2018 Harley-Davidson Sport Glide | Utility Player
While one would have thought that expanding the Softail line to eight bikes for 2018 was enough, Harley-Davidson has added a ninth motorcycle to the all-new 2018 Softails—the 2018 Harley-Davidson Sport Glide.
We took the Sport Glide out for an extended spin on the day it was revealed to the world.
1. The 2018 Harley-Davidson Sport Glide uses the same Softail chassis and Milwaukee-Eight 107 engine we quickly fell in love with. We’ve been down this route a number of times already, so you can read about the new Softail features here and the Milwaukee-Eight motor. Suffice to say, you’re getting the best Softail chassis and H-D powerplant to date.
2. Ergonomics on the Sport Glide are comfortably neutral. Despite a low seat and forward pegs, the bar/grip/seat triangle is about as natural as it comes. There’s no reaching for anything, and only the tallest riders will feel cramped. The handlebar bend is fairly flat, yet the grips are close enough to the rider that the fall right into your hands. The 2018 Harley-Davidson Sport Glide entices you to empty the five-gallon tank in one sitting.
3. Although it has Sport in its name, don’t think of the Sport Glide as a sport cruiser. Yes, it has the great new Softail handling, so you can ride it at a good pace—that’s the case for most of the new Softails. The 2018 Harley-Davidson Sport Glide is about a comfortable and confident ride, with the ability to convert it from a weekend tourer to a Main Street cruiser in a couple of minutes.
4. Short-distance tourers will love the fairing and bags. Neither are intrusive, yet both get the job done within reasonable parameters. The bikini fairing is broader in person than it looks in photos, and it does direct the wind away from your body. The hard saddlebags won’t fit anything larger than a half-helmet, but you can throw in plenty of clothes for that after-ride dinner at a distant discreet destination—most laptops will fit, too.
5. In-town, toss the accoutrements and go naked. It is startling how quickly you can remove the fairing and the saddlebags. The bags can be locked on, so you don’t have to worry about them walking. Sans the fairing and bag, you have a nice-looking—if a bit nondescript—urban cruiser. While it doesn’t have the panache of something like a Fat Bob or Heritage Classic, your friends will think you have two different motorcycles. Feel free, of course, to take off just the fairing or the bags only, if that fits your style. With the bags only, there is definitely a cool bagger vibe happening.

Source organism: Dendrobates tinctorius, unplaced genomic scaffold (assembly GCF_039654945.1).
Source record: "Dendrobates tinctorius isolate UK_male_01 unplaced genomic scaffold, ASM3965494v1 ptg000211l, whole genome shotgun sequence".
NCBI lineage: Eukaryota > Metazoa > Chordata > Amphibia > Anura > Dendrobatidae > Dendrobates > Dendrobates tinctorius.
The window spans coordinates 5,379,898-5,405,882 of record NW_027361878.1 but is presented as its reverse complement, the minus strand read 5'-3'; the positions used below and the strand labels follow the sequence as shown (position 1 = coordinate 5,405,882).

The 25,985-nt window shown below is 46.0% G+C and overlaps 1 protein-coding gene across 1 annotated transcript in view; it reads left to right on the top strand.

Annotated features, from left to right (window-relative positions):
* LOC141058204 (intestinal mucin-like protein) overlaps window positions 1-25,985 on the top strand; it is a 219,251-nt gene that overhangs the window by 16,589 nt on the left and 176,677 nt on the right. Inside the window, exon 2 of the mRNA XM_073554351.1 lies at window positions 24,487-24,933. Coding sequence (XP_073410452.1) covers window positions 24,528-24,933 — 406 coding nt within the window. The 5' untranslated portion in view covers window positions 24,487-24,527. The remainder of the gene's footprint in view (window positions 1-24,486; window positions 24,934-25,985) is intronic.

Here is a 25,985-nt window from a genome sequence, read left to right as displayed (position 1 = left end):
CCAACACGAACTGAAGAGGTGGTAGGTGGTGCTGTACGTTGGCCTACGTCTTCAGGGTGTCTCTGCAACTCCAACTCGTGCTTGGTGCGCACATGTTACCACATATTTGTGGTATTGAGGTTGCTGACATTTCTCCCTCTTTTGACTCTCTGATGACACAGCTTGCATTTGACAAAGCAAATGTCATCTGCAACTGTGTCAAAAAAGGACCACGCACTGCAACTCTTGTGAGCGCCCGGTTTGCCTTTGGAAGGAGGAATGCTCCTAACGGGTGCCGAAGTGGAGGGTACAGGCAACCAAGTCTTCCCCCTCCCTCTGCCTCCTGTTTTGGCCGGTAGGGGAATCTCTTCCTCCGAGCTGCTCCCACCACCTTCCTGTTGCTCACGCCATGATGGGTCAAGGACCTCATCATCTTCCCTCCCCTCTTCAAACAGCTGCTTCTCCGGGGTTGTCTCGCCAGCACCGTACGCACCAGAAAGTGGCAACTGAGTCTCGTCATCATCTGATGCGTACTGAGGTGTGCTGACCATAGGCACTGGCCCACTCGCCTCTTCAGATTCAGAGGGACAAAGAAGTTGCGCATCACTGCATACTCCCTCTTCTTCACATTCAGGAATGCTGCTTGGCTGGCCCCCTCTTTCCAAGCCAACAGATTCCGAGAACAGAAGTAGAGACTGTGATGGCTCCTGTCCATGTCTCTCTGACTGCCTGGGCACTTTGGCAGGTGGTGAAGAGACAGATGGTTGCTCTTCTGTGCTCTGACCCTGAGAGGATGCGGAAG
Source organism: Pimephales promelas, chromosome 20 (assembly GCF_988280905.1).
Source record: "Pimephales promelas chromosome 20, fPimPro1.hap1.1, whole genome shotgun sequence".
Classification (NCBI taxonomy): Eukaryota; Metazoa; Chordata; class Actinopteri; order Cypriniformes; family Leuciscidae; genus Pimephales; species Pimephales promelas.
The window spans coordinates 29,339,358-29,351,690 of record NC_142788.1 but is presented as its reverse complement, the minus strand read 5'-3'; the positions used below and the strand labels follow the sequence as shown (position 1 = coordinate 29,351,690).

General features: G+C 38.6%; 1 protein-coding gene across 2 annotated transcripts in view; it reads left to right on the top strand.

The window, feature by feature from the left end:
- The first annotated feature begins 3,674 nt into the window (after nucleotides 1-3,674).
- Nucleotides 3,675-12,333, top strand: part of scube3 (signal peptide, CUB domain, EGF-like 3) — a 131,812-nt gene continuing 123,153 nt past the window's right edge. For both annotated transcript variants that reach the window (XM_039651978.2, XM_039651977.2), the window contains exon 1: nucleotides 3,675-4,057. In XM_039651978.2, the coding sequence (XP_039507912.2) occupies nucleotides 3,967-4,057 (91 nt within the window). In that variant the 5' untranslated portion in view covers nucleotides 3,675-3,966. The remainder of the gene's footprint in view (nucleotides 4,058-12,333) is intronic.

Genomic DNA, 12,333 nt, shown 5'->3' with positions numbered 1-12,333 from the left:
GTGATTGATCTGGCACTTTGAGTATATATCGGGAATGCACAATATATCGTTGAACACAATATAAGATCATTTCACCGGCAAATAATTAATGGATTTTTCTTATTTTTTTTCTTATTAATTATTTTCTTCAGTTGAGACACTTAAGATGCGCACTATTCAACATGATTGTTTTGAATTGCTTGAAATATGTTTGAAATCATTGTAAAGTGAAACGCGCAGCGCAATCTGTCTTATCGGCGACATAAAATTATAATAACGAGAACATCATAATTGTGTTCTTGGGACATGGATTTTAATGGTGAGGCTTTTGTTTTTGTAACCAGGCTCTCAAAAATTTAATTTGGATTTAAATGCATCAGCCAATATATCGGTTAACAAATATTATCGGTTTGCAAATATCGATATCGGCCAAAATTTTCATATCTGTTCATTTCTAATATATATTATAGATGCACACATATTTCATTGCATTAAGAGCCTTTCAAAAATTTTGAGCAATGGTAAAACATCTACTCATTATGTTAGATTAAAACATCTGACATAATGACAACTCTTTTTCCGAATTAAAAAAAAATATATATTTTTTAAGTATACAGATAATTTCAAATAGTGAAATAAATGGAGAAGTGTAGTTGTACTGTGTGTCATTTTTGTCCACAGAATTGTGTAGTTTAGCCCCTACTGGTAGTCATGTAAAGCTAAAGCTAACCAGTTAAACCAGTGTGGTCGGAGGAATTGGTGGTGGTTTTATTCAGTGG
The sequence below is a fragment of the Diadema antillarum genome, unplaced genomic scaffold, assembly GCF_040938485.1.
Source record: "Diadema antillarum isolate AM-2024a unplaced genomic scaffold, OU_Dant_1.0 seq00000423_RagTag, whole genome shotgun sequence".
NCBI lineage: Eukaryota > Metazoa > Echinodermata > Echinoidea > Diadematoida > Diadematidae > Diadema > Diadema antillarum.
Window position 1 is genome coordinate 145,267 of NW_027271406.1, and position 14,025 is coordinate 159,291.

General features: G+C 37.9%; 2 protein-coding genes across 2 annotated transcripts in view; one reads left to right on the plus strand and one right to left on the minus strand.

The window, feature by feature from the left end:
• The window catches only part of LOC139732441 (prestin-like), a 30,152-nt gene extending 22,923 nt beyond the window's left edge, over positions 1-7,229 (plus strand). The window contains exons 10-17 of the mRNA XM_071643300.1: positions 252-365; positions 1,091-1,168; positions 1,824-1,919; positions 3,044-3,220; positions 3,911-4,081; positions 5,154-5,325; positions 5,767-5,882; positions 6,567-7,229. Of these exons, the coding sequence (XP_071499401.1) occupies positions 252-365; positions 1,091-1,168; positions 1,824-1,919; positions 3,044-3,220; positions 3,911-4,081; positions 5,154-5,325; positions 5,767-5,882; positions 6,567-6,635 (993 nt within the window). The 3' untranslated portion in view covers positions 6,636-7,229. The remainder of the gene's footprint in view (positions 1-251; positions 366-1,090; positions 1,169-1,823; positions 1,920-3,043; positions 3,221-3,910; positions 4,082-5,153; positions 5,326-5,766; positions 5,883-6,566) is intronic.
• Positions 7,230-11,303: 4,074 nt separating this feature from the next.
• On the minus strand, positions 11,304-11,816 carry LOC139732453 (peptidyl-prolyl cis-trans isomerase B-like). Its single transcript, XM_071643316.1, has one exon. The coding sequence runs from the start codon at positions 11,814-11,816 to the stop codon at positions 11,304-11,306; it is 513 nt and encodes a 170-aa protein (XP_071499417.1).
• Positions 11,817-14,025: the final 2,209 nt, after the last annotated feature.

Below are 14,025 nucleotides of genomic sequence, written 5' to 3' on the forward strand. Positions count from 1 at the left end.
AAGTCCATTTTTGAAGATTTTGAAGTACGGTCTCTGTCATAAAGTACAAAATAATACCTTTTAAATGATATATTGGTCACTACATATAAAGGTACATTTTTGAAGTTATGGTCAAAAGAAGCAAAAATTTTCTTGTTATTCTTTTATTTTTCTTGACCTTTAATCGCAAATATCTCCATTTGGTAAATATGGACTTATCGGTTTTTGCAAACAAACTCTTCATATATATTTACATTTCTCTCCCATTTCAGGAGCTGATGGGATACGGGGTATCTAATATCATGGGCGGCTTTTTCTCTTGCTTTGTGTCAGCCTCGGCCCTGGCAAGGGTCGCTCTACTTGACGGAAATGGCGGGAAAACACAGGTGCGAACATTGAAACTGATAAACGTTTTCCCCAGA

6. Just as the ergonomics are neutral, the handling is fully intuitive. This is a motorcycle that you can get to know in seconds. The Sport Glide does exactly what you want it to do, and it does it without hesitation or complaint. It’s not one for mid-corner corrections, though you can make them happen if absolutely necessary. Unexpectedly, cornering clearance is fairly limited, with the heel of my boots dragging far more often in the twisties than I anticipated. Still, the handling is confidence inspiring, and nothing happens that will startle the rider.
7. The Showa suspension is fine as-is, with only the shock spring-preload being adjustable. Rough roads don’t upset the 2018 Harley-Davidson Sport Glide, as the generous 64-inch wheelbase and relaxed 30 degrees of rake give the motorcycle plenty of stability. As is the case with other Softails, the new suspension effectively inoculates the rider from sharp hits and jolts, providing an uncommonly smooth ride on a variety of unwelcoming surfaces. Going with inverted forks seems to be more of a fashion statement than a performance enhancement—it’s not like they’re the Dual Bending Valve variety.
8. One disc really is enough up front. When I saw the name Sport Glide, I immediately noted that the front end had only single-disc braking. Given that it’s a cruiser at heart, the 300mm disc is fully sufficient. The rear brake is pretty good, though the pedal a bit too far inboard, and there is plenty of engine compression braking. As insiders at Harley-Davidson noted—the single disc allows the striking new Mantis front wheel to get better exposure. ABS is there, if you need it in compromised traction conditions.
9. Convertible bikes have been a tough sell. The CVO Convertible came and went quickly, and the Switchback didn’t have a particularly long life. They’re a great concept—two (or more) bikes in one—but they often sacrifice a strong personality. The 2018 Harley-Davidson Sport Glide suffers from that a bit. However, if dealers can get a rider on one, the functionality of the Sport Glide might just overcome its under-the-radar persona.
Action Photography by Brian J. Nelson
Click to page two for full specs and a photo gallery.